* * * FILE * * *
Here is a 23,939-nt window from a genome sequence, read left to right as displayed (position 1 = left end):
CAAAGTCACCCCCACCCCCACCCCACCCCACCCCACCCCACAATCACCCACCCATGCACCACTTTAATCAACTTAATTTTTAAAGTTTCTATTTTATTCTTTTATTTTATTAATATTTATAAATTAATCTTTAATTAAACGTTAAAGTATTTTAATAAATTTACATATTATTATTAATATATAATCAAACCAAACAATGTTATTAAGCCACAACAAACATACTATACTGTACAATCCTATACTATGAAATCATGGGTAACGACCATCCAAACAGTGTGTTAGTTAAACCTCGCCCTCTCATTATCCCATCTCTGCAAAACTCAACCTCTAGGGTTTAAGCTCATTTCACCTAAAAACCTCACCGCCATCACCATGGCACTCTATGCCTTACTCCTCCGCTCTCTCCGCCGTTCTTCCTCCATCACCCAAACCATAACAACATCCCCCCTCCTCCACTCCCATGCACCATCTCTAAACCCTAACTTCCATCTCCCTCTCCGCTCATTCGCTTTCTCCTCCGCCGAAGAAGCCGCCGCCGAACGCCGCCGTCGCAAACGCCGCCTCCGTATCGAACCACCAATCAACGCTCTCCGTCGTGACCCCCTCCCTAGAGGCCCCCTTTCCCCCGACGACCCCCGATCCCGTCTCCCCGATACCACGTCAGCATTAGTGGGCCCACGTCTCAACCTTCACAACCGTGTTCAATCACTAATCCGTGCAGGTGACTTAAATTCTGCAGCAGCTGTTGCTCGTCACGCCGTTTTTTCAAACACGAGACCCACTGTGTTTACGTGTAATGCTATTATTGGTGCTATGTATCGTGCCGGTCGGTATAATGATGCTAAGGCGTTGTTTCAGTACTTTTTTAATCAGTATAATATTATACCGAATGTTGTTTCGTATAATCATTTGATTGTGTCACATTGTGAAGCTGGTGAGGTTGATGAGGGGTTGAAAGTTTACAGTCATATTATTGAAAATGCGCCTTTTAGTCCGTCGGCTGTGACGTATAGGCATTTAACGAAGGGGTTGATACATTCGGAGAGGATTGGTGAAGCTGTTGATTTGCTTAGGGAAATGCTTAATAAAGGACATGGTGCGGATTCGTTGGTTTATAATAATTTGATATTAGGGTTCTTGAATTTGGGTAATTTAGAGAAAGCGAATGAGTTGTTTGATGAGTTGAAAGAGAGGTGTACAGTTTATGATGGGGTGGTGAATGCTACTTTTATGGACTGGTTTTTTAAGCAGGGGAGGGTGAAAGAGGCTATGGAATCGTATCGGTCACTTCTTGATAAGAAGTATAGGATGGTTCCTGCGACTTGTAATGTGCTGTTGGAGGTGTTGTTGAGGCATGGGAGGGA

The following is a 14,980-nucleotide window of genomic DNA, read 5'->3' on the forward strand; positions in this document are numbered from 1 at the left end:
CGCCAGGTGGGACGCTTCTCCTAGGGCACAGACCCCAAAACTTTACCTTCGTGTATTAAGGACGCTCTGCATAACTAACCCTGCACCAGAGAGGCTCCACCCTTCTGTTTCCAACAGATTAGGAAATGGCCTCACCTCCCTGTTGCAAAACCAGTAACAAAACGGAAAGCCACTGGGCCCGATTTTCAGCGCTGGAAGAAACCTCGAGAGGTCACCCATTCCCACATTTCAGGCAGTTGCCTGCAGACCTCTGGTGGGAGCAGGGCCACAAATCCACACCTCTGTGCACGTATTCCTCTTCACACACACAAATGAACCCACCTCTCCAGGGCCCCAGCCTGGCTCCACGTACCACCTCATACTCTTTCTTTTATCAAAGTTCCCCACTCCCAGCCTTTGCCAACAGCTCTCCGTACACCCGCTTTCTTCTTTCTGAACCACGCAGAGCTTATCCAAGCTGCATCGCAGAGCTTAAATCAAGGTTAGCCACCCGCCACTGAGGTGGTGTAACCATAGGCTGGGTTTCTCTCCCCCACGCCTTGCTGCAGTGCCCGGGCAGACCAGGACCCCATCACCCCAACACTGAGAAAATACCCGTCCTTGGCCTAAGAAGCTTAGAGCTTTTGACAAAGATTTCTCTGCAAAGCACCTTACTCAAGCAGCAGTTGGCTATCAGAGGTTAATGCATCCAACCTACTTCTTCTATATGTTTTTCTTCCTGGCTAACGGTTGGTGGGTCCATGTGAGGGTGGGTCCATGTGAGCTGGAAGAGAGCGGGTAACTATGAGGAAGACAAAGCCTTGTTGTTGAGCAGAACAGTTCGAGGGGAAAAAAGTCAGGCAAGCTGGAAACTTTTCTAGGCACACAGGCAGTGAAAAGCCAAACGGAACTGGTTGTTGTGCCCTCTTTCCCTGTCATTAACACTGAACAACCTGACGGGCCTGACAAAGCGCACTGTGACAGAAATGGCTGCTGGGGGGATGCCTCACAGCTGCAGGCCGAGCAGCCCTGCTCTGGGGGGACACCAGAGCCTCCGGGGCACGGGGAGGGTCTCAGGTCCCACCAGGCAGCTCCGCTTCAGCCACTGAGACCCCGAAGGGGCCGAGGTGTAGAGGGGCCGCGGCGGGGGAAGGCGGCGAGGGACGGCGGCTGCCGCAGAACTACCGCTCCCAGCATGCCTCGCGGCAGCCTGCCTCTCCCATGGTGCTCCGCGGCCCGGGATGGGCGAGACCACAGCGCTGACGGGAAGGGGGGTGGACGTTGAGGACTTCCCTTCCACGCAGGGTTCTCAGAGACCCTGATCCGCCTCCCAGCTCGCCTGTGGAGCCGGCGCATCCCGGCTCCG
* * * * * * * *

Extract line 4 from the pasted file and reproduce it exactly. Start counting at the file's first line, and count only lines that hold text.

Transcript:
CGCCAGGTGGGACGCTTCTCCTAGGGCACAGACCCCAAAACTTTACCTTCGTGTATTAAGGACGCTCTGCATAACTAACCCTGCACCAGAGAGGCTCCACCCTTCTGTTTCCAACAGATTAGGAAATGGCCTCACCTCCCTGTTGCAAAACCAGTAACAAAACGGAAAGCCACTGGGCCCGATTTTCAGCGCTGGAAGAAACCTCGAGAGGTCACCCATTCCCACATTTCAGGCAGTTGCCTGCAGACCTCTGGTGGGAGCAGGGCCACAAATCCACACCTCTGTGCACGTATTCCTCTTCACACACACAAATGAACCCACCTCTCCAGGGCCCCAGCCTGGCTCCACGTACCACCTCATACTCTTTCTTTTATCAAAGTTCCCCACTCCCAGCCTTTGCCAACAGCTCTCCGTACACCCGCTTTCTTCTTTCTGAACCACGCAGAGCTTATCCAAGCTGCATCGCAGAGCTTAAATCAAGGTTAGCCACCCGCCACTGAGGTGGTGTAACCATAGGCTGGGTTTCTCTCCCCCACGCCTTGCTGCAGTGCCCGGGCAGACCAGGACCCCATCACCCCAACACTGAGAAAATACCCGTCCTTGGCCTAAGAAGCTTAGAGCTTTTGACAAAGATTTCTCTGCAAAGCACCTTACTCAAGCAGCAGTTGGCTATCAGAGGTTAATGCATCCAACCTACTTCTTCTATATGTTTTTCTTCCTGGCTAACGGTTGGTGGGTCCATGTGAGGGTGGGTCCATGTGAGCTGGAAGAGAGCGGGTAACTATGAGGAAGACAAAGCCTTGTTGTTGAGCAGAACAGTTCGAGGGGAAAAAAGTCAGGCAAGCTGGAAACTTTTCTAGGCACACAGGCAGTGAAAAGCCAAACGGAACTGGTTGTTGTGCCCTCTTTCCCTGTCATTAACACTGAACAACCTGACGGGCCTGACAAAGCGCACTGTGACAGAAATGGCTGCTGGGGGGATGCCTCACAGCTGCAGGCCGAGCAGCCCTGCTCTGGGGGGACACCAGAGCCTCCGGGGCACGGGGAGGGTCTCAGGTCCCACCAGGCAGCTCCGCTTCAGCCACTGAGACCCCGAAGGGGCCGAGGTGTAGAGGGGCCGCGGCGGGGGAAGGCGGCGAGGGACGGCGGCTGCCGCAGAACTACCGCTCCCAGCATGCCTCGCGGCAGCCTGCCTCTCCCATGGTGCTCCGCGGCCCGGGATGGGCGAGACCACAGCGCTGACGGGAAGGGGGGTGGACGTTGAGGACTTCCCTTCCACGCAGGGTTCTCAGAGACCCTGATCCGCCTCCCAGCTCGCCTGTGGAGCCGGCGCATCCCGGCTCCG